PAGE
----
The Los Angeles Lakers were humiliated on Sunday.
They were humiliated during the entire four game sweep they were subjected to in the second round of the NBA Playoffs. Both Andrew Bynum and Lamar Odom were ejected for failing to stay classy within 45 seconds of one another, while Kobe Bryant put up a paltry 17 points.
Reread that last part: Bryant put up 17 points in the deciding game of a playoff series.
He took only seven shots inside of five feet in the series, making two of them en route to his fewest shot attempts and makes from that range in a series during the last four years. The reality is that the Lakers looked like chumps against the Dallas Mavericks in Phil Jackson's farewell ride, and the blame needs to be placed squarely on Kobe.
Kobe's final game of the season (not career, mind you) had a stat line that reads 17 points in 38 minutes. Michael Jordan's final game of his career featured 45 points and a vintage game winner over the Utah Jazz to claim his sixth NBA ring. Jordan took over and ensured that the Bulls would win that game, while all Kobe could do was sit back and watch his team implode.
Since Kobe has entered the league, there have been countless pundits looking to crown him as the next Jordan.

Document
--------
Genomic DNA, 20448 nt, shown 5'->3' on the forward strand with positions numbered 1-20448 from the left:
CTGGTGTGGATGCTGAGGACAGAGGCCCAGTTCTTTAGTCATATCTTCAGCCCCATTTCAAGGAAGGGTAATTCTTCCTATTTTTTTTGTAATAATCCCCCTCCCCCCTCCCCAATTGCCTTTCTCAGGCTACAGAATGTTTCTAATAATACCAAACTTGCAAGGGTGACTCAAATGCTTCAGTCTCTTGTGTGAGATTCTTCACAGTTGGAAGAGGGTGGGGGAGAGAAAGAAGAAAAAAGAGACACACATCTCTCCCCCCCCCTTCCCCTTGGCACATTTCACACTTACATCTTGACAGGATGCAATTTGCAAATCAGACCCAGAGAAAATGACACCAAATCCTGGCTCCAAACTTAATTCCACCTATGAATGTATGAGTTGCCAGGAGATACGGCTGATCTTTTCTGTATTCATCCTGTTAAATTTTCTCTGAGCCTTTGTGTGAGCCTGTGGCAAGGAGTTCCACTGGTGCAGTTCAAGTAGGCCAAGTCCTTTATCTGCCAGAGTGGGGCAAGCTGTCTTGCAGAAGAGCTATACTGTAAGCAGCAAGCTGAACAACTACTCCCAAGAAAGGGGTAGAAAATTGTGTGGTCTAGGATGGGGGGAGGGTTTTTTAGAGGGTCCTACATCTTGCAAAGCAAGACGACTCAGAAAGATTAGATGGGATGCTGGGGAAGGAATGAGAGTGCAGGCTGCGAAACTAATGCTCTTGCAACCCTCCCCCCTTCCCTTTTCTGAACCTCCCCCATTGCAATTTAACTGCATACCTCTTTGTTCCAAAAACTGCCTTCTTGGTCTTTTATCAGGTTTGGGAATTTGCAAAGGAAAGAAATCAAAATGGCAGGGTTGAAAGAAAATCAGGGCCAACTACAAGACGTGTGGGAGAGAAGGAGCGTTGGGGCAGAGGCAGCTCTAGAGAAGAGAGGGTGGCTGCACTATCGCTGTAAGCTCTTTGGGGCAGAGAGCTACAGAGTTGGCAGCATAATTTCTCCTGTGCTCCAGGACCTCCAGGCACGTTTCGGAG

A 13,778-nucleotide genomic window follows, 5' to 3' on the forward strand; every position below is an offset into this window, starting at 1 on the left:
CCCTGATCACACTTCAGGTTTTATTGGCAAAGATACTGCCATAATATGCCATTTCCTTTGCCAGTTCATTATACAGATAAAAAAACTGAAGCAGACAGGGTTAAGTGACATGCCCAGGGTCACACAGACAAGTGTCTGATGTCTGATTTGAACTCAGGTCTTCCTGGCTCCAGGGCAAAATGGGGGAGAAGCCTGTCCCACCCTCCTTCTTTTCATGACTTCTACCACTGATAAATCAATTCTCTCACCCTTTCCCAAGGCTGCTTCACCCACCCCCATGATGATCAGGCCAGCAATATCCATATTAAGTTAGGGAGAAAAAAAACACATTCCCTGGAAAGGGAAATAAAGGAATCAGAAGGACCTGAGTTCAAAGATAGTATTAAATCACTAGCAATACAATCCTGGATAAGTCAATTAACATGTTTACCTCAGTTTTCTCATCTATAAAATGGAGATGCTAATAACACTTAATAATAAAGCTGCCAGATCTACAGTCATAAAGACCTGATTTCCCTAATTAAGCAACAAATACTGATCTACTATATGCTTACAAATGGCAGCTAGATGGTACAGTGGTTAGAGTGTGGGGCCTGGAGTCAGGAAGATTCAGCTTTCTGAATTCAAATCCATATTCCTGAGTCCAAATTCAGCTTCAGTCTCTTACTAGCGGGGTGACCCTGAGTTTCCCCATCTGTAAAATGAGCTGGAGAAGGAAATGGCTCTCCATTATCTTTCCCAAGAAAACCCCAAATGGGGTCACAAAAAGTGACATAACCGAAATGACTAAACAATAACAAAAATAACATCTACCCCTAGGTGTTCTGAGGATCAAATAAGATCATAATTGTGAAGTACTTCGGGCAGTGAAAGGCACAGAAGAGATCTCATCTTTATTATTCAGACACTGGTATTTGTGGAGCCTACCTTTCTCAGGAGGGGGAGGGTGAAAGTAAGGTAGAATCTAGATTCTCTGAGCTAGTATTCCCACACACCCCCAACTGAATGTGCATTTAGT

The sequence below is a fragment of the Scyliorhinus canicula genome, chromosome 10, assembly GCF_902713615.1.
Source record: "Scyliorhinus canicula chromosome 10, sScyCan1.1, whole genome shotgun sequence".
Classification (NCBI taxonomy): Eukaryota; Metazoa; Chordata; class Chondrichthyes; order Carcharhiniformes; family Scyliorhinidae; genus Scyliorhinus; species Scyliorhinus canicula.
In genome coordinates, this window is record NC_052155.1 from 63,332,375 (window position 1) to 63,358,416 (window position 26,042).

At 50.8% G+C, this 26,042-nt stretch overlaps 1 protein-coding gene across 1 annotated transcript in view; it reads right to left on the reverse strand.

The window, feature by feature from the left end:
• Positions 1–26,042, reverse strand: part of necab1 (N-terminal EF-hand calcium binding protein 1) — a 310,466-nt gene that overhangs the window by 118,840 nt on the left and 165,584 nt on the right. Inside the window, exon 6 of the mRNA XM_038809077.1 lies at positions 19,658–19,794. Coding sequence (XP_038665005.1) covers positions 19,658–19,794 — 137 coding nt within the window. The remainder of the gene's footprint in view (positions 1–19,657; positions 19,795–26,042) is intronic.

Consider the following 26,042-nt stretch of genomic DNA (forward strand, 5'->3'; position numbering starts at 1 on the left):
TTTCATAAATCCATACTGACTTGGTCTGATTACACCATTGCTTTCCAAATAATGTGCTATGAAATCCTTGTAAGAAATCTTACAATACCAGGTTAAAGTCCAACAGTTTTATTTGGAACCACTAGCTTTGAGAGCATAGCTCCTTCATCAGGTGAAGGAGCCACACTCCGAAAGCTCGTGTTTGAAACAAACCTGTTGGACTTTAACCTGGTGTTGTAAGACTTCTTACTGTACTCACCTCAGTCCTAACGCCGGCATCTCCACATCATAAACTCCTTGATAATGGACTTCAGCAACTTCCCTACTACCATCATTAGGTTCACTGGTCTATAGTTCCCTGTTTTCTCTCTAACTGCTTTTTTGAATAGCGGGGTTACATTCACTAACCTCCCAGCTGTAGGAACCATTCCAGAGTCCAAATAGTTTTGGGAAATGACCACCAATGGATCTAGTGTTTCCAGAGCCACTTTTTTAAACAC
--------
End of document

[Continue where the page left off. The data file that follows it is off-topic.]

His five rings and generally stellar play have put him close, but not close enough. Jordan never would have let his Bulls lose that much focus and end up down three games. Nor would he have put up only 17 points in a deciding game where the margin of victory was 36 points.
This was supposed to be the fond farewell to Phil.
Kobe gets his sixth ring, Phil retires with an unprecedented twelfth ring, and Kobe is finally worthy of being compared to Jordan. The only problem is that when Kobe faced his toughest test, he failed. Miserably. The test gets even harder next year.
This was probably Kobe's last great chance at the sixth ring, and he blew it.
Phil is gone, there's no questioning that. Pau Gasol is a shell of himself, and both Bynum and Odom will start next season on the bench. The obvious choice is to get Dwight Howard, but he won't be available until 2012, and that's assuming he even wants to be part of the rapidly disintegrating Lakers dynasty.
Kobe is 32 years old, and is clearly feeling the pains of all his playing time, which means he's really only got one or two more years of elite play left in him.
Kobe is, and will go down as, one of the most highly regarded players of the game. For the sake of everyone, though, the Jordan comparisons should stop immediately.
Kobe's desire to win doesn't match Jordan's. The Black Mamba may have some bite left, but he doesn't have the seething ferocity that His Airness showed when holding court.